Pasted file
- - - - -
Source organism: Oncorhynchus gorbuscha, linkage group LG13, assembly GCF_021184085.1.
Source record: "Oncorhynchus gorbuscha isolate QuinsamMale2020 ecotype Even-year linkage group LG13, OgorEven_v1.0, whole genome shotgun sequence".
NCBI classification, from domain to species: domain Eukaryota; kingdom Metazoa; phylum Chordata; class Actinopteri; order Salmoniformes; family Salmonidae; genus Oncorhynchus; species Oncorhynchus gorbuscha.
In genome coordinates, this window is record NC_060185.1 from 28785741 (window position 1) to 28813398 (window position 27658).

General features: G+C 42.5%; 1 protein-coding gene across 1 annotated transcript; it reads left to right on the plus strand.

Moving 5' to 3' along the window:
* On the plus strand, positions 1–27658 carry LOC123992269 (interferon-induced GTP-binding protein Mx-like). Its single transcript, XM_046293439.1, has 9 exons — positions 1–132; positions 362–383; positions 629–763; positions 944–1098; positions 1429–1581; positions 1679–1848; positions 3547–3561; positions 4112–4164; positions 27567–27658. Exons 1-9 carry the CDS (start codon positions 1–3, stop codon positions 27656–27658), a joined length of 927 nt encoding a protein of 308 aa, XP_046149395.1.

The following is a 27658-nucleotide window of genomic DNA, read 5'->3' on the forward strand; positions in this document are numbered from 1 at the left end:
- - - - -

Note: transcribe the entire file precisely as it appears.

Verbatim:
Source organism: Oncorhynchus gorbuscha, linkage group LG13, assembly GCF_021184085.1.
Source record: "Oncorhynchus gorbuscha isolate QuinsamMale2020 ecotype Even-year linkage group LG13, OgorEven_v1.0, whole genome shotgun sequence".
NCBI classification, from domain to species: domain Eukaryota; kingdom Metazoa; phylum Chordata; class Actinopteri; order Salmoniformes; family Salmonidae; genus Oncorhynchus; species Oncorhynchus gorbuscha.
In genome coordinates, this window is record NC_060185.1 from 28785741 (window position 1) to 28813398 (window position 27658).

General features: G+C 42.5%; 1 protein-coding gene across 1 annotated transcript; it reads left to right on the plus strand.

Moving 5' to 3' along the window:
* On the plus strand, positions 1–27658 carry LOC123992269 (interferon-induced GTP-binding protein Mx-like). Its single transcript, XM_046293439.1, has 9 exons — positions 1–132; positions 362–383; positions 629–763; positions 944–1098; positions 1429–1581; positions 1679–1848; positions 3547–3561; positions 4112–4164; positions 27567–27658. Exons 1-9 carry the CDS (start codon positions 1–3, stop codon positions 27656–27658), a joined length of 927 nt encoding a protein of 308 aa, XP_046149395.1.

The following is a 27658-nucleotide window of genomic DNA, read 5'->3' on the forward strand; positions in this document are numbered from 1 at the left end: